October 10, 1998. I called in to work, put on my best sick voice, and explained to my boss I wouldn't be able to make it in. I was needed in Kyle Field.
#18 Texas A&M jumped out to a 21-7 lead against #2 Nebraska, but Nebraska made a 4th quarter run and cut the lead to 7. With time running out, the Huskers had the ball and the momentum, but the Aggies' Sedrick Curry cut in front of a receiver and picked off the Bobby Newcombe pass.
Rarely has a college football stadium been louder. Aggies take pride in a tradition that hearkens back to E King Gill and Centre College. Where King was prepared to be the 11th man on the field, Aggie fans today are supposed to be a 12th Man, influencing the outcome of the game from the sidelines. Sedrick Curry was the beneficiary of a miscommunication between Newcombe and an inexperienced receiver - the 12th Man had done its job. Or so I thought.
It turns out that crowd size, and with that, crowd noise, do not affect the outcome of games on average. Of course, a game here or there might have ended differently in a vacuum, but home fans are as hurtful as helpful. For every interception "caused" by crowd noise, there is an interception thrown because the quarterback tries to impress the home fans. Crowds may encourage the home team, but silencing a hostile stadium can be just as inspiring for some athletes. Every 1,000 fans in your stadium is worth .02 points, or 18 inches of field position.
This means that the stadiums that get the most attention for being big and rowdy are not necessarily the most helpful to their teams. And we can test this. Using only conference games, we can look at the average difference between how teams did on the road versus at home. Because their home and road opponents are equal on average, most of the difference between teams performance at home and on the road should be driven by home field advantage.
We begin with the Big 12. Since it was formed in 1994, 1,453 Big 12 conference games have been played in non-neutral sites. (Most significantly, this excludes Texas/OU games, but that will not affect the final results). In those games, home teams have won 58% of the time, outscoring their opponents by almost 9 points per game. Few conferences exceed a home/road difference of 7, so home field is a very big deal in the Big 12.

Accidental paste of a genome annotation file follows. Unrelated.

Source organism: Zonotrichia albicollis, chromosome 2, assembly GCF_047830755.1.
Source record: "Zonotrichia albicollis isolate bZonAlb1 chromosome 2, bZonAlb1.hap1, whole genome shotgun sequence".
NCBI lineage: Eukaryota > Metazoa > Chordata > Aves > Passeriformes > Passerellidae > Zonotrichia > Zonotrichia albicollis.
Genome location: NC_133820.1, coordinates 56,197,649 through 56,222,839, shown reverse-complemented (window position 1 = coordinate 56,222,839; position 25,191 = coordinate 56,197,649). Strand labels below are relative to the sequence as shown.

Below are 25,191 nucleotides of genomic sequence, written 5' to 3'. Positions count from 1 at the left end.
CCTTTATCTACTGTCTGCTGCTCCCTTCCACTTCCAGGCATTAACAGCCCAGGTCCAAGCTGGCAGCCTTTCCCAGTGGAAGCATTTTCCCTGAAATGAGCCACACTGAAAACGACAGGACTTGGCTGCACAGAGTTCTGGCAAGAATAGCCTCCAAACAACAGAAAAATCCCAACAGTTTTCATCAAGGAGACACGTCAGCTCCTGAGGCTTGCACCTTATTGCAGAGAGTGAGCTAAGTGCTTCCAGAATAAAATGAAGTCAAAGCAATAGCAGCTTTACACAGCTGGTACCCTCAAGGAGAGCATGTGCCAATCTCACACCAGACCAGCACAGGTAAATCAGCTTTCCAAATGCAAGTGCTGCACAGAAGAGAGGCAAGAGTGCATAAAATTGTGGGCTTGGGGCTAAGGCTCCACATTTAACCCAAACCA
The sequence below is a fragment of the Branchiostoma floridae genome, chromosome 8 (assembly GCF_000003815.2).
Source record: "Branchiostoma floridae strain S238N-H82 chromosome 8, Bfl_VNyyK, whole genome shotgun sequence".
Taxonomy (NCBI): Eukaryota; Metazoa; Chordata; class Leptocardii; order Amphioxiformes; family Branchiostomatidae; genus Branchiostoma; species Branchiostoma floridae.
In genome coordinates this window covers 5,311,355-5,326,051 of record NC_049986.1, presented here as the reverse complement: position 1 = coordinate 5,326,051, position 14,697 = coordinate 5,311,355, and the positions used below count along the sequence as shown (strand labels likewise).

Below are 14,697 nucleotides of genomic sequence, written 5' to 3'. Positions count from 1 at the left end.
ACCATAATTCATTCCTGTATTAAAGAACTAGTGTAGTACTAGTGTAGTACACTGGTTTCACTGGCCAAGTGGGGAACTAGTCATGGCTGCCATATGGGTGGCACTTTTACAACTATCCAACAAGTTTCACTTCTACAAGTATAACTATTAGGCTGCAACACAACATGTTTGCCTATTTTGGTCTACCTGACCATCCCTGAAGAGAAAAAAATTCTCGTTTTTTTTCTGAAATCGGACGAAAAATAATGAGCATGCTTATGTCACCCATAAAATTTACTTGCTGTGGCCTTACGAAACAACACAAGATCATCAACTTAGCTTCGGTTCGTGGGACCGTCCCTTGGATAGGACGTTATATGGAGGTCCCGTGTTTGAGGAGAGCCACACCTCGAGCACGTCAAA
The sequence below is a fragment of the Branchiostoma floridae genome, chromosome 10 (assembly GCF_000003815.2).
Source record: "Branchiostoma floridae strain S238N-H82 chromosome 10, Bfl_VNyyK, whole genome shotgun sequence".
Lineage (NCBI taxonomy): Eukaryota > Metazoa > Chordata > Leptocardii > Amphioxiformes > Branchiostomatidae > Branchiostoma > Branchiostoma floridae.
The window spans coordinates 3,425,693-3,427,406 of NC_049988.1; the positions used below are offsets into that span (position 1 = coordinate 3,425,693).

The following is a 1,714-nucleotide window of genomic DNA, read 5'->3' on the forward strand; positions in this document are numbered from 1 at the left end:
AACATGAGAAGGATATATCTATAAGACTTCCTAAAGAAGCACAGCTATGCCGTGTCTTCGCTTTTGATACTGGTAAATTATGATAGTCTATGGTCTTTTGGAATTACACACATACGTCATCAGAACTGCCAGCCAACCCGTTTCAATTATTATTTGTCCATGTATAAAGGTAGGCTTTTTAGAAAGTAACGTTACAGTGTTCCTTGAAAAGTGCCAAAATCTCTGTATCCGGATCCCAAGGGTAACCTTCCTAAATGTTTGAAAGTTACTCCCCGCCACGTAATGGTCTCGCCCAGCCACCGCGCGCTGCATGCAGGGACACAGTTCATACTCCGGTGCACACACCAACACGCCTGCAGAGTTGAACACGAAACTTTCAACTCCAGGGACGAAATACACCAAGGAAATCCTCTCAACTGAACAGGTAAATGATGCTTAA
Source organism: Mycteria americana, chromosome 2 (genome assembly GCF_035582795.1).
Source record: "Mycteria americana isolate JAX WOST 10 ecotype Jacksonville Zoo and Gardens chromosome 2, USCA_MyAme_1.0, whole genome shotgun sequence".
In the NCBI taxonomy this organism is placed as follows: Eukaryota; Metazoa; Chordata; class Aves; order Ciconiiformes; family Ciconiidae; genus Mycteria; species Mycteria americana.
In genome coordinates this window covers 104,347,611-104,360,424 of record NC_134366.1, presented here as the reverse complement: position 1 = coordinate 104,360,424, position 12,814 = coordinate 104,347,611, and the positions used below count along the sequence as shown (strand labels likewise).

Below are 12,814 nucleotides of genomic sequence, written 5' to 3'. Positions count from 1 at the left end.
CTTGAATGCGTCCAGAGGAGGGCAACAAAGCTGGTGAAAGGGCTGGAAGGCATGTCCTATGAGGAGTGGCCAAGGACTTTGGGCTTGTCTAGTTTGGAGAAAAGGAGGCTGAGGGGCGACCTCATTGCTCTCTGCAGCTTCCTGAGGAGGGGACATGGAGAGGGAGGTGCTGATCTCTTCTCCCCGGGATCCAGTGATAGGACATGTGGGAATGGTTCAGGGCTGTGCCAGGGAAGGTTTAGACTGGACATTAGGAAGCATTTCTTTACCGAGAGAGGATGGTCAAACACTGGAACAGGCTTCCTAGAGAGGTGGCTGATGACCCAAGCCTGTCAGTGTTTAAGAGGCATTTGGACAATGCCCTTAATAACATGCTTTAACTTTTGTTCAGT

The team with the largest differential is Texas Tech. When looking at this subject a couple of years ago, I then concluded that Jones Stadium is the toughest place in the country to play. Tech is, on average, two touchdowns better at home than on the road. They've won 73.3% of their 60 home games, but only 41.7% of 60 road games when playing Big 12 opponents.
And the easiest place to play? That would be Darrell K Royal - Texas Memorial Stadium. Apparently, giving your stadium a very long name does not help you win football games. The Longhorns are less than 5 points better at home than on the road. In terms of win/loss record, Missouri and Oklahoma St. are at the bottom of the barrel. By playing at home, these two schools only improve their odds of winning by 1.7 (or odds of winning on road*1.7 = odds of winning at home). The conference as a whole averages an odds ratio of about 2. Baylor and Texas Tech top the list with odds ratios over 3.5.
Ranking the teams from top to bottom in home field advantage based on point differential and winning odds ratio, we come up with the following list. Going back to an earlier argument that home field advantage is primarily about travel, we see that the teams with the biggest HFA are not the power programs with large stadiums, but the programs in isolated locations. Because the Big 12 has more isolated destinations than the other major conferences, home field is more important.